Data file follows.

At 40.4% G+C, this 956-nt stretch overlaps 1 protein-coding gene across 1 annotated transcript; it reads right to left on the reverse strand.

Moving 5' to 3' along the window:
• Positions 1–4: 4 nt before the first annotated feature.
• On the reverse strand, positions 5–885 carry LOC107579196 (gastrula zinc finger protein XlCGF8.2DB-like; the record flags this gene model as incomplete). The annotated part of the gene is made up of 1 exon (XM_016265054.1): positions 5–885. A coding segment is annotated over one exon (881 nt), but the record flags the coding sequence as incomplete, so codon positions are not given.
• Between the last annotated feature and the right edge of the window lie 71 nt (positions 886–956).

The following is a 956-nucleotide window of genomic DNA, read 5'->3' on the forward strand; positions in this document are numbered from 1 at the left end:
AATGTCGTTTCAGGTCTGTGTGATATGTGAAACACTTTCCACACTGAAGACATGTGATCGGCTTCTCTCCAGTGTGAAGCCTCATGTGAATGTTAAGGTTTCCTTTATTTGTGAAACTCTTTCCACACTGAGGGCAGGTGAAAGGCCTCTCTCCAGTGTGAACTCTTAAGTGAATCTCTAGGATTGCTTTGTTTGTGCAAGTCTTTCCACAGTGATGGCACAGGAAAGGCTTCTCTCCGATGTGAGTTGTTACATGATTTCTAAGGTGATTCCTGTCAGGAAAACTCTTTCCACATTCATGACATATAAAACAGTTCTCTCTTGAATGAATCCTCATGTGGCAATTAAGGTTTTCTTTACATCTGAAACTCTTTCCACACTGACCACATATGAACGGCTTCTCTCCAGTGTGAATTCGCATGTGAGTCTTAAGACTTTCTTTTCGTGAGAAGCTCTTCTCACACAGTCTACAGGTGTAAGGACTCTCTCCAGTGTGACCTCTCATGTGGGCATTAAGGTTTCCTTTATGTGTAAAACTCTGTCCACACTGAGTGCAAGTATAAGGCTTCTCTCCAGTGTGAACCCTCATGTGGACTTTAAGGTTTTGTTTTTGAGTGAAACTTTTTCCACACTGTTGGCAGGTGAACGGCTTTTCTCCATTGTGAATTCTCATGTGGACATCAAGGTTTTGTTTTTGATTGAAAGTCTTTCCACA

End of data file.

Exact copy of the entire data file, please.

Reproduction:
At 40.4% G+C, this 956-nt stretch overlaps 1 protein-coding gene across 1 annotated transcript; it reads right to left on the reverse strand.

Moving 5' to 3' along the window:
• Positions 1–4: 4 nt before the first annotated feature.
• On the reverse strand, positions 5–885 carry LOC107579196 (gastrula zinc finger protein XlCGF8.2DB-like; the record flags this gene model as incomplete). The annotated part of the gene is made up of 1 exon (XM_016265054.1): positions 5–885. A coding segment is annotated over one exon (881 nt), but the record flags the coding sequence as incomplete, so codon positions are not given.
• Between the last annotated feature and the right edge of the window lie 71 nt (positions 886–956).

The following is a 956-nucleotide window of genomic DNA, read 5'->3' on the forward strand; positions in this document are numbered from 1 at the left end:
AATGTCGTTTCAGGTCTGTGTGATATGTGAAACACTTTCCACACTGAAGACATGTGATCGGCTTCTCTCCAGTGTGAAGCCTCATGTGAATGTTAAGGTTTCCTTTATTTGTGAAACTCTTTCCACACTGAGGGCAGGTGAAAGGCCTCTCTCCAGTGTGAACTCTTAAGTGAATCTCTAGGATTGCTTTGTTTGTGCAAGTCTTTCCACAGTGATGGCACAGGAAAGGCTTCTCTCCGATGTGAGTTGTTACATGATTTCTAAGGTGATTCCTGTCAGGAAAACTCTTTCCACATTCATGACATATAAAACAGTTCTCTCTTGAATGAATCCTCATGTGGCAATTAAGGTTTTCTTTACATCTGAAACTCTTTCCACACTGACCACATATGAACGGCTTCTCTCCAGTGTGAATTCGCATGTGAGTCTTAAGACTTTCTTTTCGTGAGAAGCTCTTCTCACACAGTCTACAGGTGTAAGGACTCTCTCCAGTGTGACCTCTCATGTGGGCATTAAGGTTTCCTTTATGTGTAAAACTCTGTCCACACTGAGTGCAAGTATAAGGCTTCTCTCCAGTGTGAACCCTCATGTGGACTTTAAGGTTTTGTTTTTGAGTGAAACTTTTTCCACACTGTTGGCAGGTGAACGGCTTTTCTCCATTGTGAATTCTCATGTGGACATCAAGGTTTTGTTTTTGATTGAAAGTCTTTCCACA